The Breakdown (Again)

The holiday season was closing in and I found the once secluded riverside setting to be shared by other campers. I sought and thought to move on and relished the feeling of freedom common to life on the road, it was time to move. Slowly the expanded camp withdrew – table stowed, chair stowed, awning wound in, groundsheet folded, top un-popped, dishes done, bed made, engine started, last check – and then moving slowly back over the rough highway of river rocks, the van leaning back and forth as if it had legs instead of wheels.

Driving back along the dusty way I switched into search mode and my eyes fell upon every side road or unfenced area for opportunity to camp. No luck so far. East toward Casino my mind was drawn to a forest I drove by months ago, I nosed south and made way along the wide and smooth road toward Grafton.

This whole area suffered huge amounts of rain and flooding over the past few weeks and was just beginning to dry out, I turned down a non-descript road and went in search of unfound and unvisited hideaways, the lost road was narrow and muddy, the van sliding through waterlogged sections where the sun had yet to evaporate. I came to a turn and stopped, looks a bit deep I mused and got out – the mud squishing between my bare toes. I walked past the van and around a corner hidden by trees to find deep inverted carvings of mud and water where nought but a well cleared four wheel drive would dare to venture – I’ll have to turn around came the thought – I walked back to look for a decent place to turn, froze as a small brown snake slithered off into the scrub then I cautiously retreated to the driver’s seat to get back to the main road.

A nervous 5 point turn on the recently flooded track saw me back the way I came – again – and onto the asphalt for a better find.

Pine forest, always an easy option for seclusion and free camping, I turned off the highway and drove on, splashes of brown water passing above the side windows as I investigated the potential of the woods.

Bigger than I had ever thought and not a soul in sight, Easter holidays had just begun and I liked the chances of having this whole place to myself. Along forest boundary I bounced and wound in search of suitable location, nothing here I thought and wheeled right to cross open paddock – I sought the far tree line for potential sanctuary yet my distant dreams came to a muddy reality. That sinking feeling as the front lowered more than normal – I hit ‘R’ in attempt to reverse the instant mistake and found no backward traction – another sinking feeling, in my stomach and I paused in disbelief.

The front wheels had sunk a few inches which in this slippery clay was well enough to have me stuck, through lament and reserved sigh I got to action finding tools to deliver me from difficult situation.

It felt like an hour, a helpless spin of the rear wheels, wet pine branches used to hammer other wet pine branches deep into the mud, a thought of good enough, a desperate back and forth rocking in reverse, a few inches gained followed by more wet branches and more hammering. Almost, I had worked out a technique and convinced myself that eventually the wheels would have traction and be removed from this trap. And relief, a whole wheel rotation of movement, I jumped in and reversed well clear of the mud. Carefully I took the long dry track from whence I came to reach the trees I saw and wanted.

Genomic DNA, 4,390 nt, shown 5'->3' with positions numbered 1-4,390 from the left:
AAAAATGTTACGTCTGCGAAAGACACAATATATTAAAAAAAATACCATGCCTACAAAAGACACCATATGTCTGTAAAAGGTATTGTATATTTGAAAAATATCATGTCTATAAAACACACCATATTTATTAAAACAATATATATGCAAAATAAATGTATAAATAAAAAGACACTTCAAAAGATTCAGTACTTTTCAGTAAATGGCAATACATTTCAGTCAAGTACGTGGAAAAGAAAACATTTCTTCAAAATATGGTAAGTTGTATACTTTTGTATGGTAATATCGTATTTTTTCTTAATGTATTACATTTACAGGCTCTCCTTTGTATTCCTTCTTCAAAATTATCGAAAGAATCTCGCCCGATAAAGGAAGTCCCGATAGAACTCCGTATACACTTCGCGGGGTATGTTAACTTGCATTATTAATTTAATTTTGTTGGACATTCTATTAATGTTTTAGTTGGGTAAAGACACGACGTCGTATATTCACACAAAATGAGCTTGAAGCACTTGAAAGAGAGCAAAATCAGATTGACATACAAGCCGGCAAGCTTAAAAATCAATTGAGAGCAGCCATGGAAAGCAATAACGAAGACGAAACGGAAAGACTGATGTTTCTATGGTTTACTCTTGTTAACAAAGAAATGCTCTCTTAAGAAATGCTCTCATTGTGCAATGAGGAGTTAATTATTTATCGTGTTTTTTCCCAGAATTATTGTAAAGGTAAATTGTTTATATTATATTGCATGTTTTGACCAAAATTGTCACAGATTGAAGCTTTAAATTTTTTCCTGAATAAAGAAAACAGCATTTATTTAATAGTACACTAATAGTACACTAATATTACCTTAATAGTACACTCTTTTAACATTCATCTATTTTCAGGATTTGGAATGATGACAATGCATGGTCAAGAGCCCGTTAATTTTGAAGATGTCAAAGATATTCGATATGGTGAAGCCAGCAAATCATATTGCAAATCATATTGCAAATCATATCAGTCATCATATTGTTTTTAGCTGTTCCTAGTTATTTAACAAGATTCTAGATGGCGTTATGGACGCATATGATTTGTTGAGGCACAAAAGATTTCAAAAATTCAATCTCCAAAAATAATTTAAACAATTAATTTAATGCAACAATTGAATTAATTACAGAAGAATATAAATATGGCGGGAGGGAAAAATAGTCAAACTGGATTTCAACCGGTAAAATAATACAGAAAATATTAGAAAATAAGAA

But something was wrong, I was driving slowly, not that slowly, yet it seemed I was staying in first gear – what speed was I doing? I glanced at the dash, nothing, the needle was dead, at rest. I stopped the engine and took a few long breaths before starting it again, allowing it – somewhat – to take its own breath. Alas the problem remained. An internet search revealed potential diagnosis yet no roadside remedy gave solution. It was Easter Friday and not one mechanic would be open for days, I chose a spot among the planted pines and settled in for my next camp.

The days to follow were silent, I forgot about my problems for then. I went for long walks and paused frequently, standing in stillness. Wherever a multitude of trees grow there is a great quiet and I revelled in the tranquillity – nothing to do but grow, and to grow for so long requires an absence of distraction. I in turn could focus along with my leafy friends.


The last sleep before I would attempt to get to civilisation, I awoke at midnight to a spotlight shining in through the window – men with guns rode atop a four wheel drive ute bound for noise and killing. I felt the fury and fear of the forest. Before I could open the door they sped off down the narrow forest road and I lay my head back on the pillow. Sometime later – as I was near sleep once more – they stopped by the van again, speaking something I recognised not and drove off, wheels spitting dirt and rocks over the van. I slept poorly for the rest of the night.

With the day begun I called for a tow and slowly made my way to the edge of the forest on a single gear. The first movement saw my van on a flat bed truck, the whine of hydraulics, the thunk of heavy tie down straps as the tow truck driver secured my home to his – a familiar experience – and we made way to Casino. I was booked to see the mechanic tomorrow so chose to be dropped at a caravan park to rest in luxury for the night.

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